Alison Millar is a partner in the human rights department at Leigh Day and specialises in human rights law, including education law and health care cases, and is also an experienced clinical negligence lawyer.
Alison Millar’s experience
In recent years Alison has developed a strong education law practice and is recognized in the Legal 500 2011 as ‘a leading figure for education matters’. She specialises in particular in education law issues affecting children and young adults with special educational needs, and in disability discrimination claims. Alison regularly represents clients in the First-tier Tribunal and Upper Tribunal. Alison’s education law successes include:
- Securing an appropriate secondary school place for a young client with dyspraxia, dyslexia, and dyscalculia
- Successfully challenging the contents of a statement of special educational needs on behalf of a young client with complex special educational needs associated with severe cerebral palsy.
- Securing an appropriate care package for a young adult with severe anxiety and behavioural problems which included educational therapy and social care
- Securing a place at a new school for a young girl who was badly bullied and attempted suicide at her original school
- Successfully securing the right to an extended day curriculum at a residential special school for a client with complex special educational needs
Alison is also experienced in bringing successful claims for discrimination in the provision of goods and services. She recently represented a small group of disabled people who brought an action against a leading retailer of sports goods. She has also been involved in advancing the rights of other protected groups, and helped a same-sex couple obtain a parental order conferring parental responsibility upon them in respect of their twin children born following an international surrogacy agreement.
Alison acts in cases involving access to health care and medical ethics and is currently representing the family of a woman in PVS in an application to the Court of Protection to withdraw life-sustaining treatment. She has acted for individuals who have been abused or neglected in care, and is currently acting for a number of learning disabled people who were treated at the private Hospital, Winterbourne View, which was recently closed following an expose by BBC Panorama of systemic abuse of patients. Examples of Alison’s work on behalf of abused clients include:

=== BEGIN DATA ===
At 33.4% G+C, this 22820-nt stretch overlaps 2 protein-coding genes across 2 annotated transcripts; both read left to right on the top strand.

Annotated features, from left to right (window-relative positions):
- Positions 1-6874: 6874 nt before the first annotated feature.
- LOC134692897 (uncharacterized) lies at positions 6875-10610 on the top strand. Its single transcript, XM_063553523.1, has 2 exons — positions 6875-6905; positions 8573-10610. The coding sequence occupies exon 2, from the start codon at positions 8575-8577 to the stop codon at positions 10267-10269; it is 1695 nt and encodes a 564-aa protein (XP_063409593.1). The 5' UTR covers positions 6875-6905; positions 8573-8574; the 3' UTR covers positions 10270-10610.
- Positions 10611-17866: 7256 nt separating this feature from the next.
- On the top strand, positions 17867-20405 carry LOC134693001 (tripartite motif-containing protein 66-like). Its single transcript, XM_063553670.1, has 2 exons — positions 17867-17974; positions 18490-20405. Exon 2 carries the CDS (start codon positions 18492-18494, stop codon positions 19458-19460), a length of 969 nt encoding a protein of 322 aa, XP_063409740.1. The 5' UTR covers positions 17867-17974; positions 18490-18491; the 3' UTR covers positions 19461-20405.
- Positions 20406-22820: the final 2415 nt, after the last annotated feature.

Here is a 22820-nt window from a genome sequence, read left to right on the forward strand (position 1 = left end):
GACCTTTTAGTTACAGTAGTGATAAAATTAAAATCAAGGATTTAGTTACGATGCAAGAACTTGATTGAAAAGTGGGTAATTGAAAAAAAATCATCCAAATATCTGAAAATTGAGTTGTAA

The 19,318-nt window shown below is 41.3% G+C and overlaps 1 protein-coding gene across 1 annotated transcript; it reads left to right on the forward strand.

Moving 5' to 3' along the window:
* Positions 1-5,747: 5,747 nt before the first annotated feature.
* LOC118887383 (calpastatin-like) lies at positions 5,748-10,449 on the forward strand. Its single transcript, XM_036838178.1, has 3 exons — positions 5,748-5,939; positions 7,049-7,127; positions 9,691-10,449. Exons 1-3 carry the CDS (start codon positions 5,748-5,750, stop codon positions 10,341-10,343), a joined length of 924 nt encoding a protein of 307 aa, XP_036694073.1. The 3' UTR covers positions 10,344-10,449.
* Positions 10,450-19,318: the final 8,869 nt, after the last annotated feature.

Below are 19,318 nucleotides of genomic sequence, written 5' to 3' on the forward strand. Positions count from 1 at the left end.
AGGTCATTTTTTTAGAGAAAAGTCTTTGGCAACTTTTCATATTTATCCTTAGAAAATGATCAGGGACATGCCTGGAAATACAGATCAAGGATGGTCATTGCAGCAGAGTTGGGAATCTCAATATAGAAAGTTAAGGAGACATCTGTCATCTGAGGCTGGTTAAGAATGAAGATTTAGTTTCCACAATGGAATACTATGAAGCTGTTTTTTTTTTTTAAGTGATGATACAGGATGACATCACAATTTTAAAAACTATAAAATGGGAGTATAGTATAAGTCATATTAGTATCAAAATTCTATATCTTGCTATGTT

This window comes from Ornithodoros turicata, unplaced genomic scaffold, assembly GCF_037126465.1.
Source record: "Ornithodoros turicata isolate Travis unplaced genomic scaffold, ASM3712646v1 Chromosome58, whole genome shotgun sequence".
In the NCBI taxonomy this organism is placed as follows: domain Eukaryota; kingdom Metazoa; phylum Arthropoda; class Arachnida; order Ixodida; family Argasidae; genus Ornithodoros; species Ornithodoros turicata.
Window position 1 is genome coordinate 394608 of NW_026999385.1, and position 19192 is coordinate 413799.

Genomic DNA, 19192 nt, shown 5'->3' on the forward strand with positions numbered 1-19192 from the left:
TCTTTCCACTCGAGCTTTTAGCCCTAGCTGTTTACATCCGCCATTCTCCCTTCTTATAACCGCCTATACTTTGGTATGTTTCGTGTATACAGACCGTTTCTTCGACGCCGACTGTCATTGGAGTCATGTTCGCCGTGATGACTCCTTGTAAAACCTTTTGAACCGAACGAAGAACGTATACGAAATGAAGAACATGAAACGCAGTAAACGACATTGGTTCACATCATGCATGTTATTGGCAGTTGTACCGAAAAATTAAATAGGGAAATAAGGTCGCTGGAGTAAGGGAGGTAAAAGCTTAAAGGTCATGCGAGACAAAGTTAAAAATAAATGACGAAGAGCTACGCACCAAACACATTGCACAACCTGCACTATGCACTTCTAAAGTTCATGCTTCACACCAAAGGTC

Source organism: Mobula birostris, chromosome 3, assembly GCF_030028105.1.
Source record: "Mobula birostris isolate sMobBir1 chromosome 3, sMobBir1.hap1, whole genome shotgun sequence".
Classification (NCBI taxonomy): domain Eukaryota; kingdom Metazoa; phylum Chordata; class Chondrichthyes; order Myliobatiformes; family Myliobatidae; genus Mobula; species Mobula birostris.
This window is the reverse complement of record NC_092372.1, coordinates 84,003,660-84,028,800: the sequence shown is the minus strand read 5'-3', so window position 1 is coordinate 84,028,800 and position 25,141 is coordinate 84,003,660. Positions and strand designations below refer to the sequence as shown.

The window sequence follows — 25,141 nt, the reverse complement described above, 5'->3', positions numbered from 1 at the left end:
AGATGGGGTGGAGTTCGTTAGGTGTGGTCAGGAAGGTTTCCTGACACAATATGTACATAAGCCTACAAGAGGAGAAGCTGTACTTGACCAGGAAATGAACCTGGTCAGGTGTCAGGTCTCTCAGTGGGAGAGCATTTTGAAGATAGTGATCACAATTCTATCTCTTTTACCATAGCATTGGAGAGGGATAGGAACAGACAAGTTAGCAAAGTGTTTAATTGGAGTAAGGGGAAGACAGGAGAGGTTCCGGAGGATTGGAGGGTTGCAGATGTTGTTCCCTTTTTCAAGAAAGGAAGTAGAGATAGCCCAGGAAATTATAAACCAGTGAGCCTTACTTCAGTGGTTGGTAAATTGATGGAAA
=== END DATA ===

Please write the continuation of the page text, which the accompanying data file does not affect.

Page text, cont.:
- Securing compensation for a client with learning difficulties who was sexually abused and suffered neglect whilst in residential care
- Securing compensation for two adults who were taken into care as young children and suffered significant educational, emotional, psychological, social and behavioural harm whilst in the care of the local council
- Securing a five figure sum of compensation for a young woman with profound disabilities for the neglect she suffered as a child when placed with local authority foster carers.
Alison has considerable experience of assisting families through the inquest process. She has negotiated settlements under the Human Rights Act where an individual has died in circumstances where there has been a potential violation in European Convention rights, including individuals who were detained in psychiatric units.
She also has considerable expertise of community care law and has assisted charities and voluntary organisations including BDF Newlife, Beatbullying, Maternity Action and the Society for Mucopolysaccharide Diseases.
Alison continues to represent patients and families in clinical negligence claims, with settlements in the past 12 months including:
- a substantial six-figure sum for a patient in her 70s who had suffered a spinal injury during the course of elective surgery
- a six-figure sum for a woman who had suffered a traumatic stillbirth after a serious liver complication of pregnancy was missed and compensation for her husband as a secondary victim
- a significant six-figure sum for the family of a man who had died as a result of inadequately treated thyroid disease.
Alison originally qualified as a barrister and was called to the Bar in 1995. She re-qualified as a solicitor in 2000 and became a partner in the firm in 2006.